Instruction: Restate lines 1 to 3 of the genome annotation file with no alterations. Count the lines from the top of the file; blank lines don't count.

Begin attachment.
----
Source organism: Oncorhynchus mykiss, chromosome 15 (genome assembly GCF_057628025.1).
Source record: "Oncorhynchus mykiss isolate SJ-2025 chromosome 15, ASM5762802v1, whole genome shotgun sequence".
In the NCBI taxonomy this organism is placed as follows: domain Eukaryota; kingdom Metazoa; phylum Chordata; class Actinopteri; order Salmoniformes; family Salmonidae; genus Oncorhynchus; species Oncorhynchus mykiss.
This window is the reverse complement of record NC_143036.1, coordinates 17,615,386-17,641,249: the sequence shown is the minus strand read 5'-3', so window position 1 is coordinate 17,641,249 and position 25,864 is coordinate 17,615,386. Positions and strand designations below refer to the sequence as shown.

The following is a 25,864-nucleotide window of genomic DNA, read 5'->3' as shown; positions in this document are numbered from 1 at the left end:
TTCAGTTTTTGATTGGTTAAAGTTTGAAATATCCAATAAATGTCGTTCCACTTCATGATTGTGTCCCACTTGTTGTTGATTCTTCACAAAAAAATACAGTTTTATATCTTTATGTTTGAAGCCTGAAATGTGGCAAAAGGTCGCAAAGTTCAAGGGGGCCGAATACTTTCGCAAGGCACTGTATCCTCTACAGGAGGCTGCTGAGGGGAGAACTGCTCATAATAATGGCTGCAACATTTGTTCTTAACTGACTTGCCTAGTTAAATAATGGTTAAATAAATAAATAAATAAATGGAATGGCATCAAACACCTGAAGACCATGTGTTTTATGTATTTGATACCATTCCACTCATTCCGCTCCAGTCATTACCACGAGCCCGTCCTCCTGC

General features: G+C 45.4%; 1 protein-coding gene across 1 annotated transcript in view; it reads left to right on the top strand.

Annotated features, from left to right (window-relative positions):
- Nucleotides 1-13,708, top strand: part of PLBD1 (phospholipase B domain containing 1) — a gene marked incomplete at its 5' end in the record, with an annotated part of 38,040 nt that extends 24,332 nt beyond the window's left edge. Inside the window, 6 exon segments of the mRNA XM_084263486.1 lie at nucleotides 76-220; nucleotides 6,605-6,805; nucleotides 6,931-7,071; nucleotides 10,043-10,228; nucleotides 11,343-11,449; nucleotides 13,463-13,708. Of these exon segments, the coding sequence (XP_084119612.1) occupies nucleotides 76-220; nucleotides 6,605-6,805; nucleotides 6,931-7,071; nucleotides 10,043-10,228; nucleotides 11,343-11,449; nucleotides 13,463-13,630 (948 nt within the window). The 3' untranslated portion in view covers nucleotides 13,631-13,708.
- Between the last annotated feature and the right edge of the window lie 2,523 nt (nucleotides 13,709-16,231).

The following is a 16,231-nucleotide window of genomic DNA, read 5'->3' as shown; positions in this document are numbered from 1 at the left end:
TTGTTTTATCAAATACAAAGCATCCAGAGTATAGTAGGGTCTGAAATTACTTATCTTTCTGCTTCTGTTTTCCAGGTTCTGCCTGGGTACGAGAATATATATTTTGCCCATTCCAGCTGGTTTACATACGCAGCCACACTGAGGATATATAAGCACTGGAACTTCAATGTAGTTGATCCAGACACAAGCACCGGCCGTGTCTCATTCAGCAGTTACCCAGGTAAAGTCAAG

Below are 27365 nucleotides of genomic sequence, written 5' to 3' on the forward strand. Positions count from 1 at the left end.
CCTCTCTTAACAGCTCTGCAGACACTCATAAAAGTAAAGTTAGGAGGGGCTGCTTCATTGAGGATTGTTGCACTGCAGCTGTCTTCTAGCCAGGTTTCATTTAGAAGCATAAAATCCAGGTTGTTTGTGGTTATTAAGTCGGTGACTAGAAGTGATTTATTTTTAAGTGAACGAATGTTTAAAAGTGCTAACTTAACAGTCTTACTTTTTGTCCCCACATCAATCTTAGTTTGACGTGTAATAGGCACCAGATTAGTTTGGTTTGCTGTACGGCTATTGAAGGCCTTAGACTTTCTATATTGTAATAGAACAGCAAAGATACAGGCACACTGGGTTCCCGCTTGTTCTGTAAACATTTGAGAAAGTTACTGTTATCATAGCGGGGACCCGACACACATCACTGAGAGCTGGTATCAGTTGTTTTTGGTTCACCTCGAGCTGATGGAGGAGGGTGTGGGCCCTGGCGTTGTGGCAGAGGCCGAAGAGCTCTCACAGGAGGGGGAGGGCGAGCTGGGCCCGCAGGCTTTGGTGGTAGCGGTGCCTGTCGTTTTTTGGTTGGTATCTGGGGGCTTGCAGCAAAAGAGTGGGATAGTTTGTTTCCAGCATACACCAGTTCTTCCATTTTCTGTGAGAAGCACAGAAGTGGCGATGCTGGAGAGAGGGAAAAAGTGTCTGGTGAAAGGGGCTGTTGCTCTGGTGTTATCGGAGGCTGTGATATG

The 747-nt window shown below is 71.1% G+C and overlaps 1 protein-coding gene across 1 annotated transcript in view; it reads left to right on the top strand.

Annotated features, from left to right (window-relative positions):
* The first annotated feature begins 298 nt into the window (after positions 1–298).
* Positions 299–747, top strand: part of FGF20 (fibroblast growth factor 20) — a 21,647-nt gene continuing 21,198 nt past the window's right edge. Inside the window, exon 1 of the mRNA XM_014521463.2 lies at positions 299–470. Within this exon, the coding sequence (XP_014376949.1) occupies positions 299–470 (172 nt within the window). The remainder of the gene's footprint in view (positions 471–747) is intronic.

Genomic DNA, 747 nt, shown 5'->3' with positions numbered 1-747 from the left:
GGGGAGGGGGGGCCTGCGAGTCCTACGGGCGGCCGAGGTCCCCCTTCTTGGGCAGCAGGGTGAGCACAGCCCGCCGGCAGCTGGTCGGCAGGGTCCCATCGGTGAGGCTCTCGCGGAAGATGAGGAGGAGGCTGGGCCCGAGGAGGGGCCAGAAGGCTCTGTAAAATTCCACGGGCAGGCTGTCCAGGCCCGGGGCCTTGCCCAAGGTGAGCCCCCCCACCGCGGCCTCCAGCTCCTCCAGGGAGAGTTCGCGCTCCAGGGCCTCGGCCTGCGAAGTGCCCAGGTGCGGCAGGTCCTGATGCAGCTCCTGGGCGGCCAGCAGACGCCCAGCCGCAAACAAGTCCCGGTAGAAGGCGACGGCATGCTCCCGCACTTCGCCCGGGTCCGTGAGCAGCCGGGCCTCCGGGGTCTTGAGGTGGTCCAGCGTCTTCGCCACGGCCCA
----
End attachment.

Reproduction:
Source organism: Oncorhynchus mykiss, chromosome 15 (genome assembly GCF_057628025.1).
Source record: "Oncorhynchus mykiss isolate SJ-2025 chromosome 15, ASM5762802v1, whole genome shotgun sequence".
In the NCBI taxonomy this organism is placed as follows: domain Eukaryota; kingdom Metazoa; phylum Chordata; class Actinopteri; order Salmoniformes; family Salmonidae; genus Oncorhynchus; species Oncorhynchus mykiss.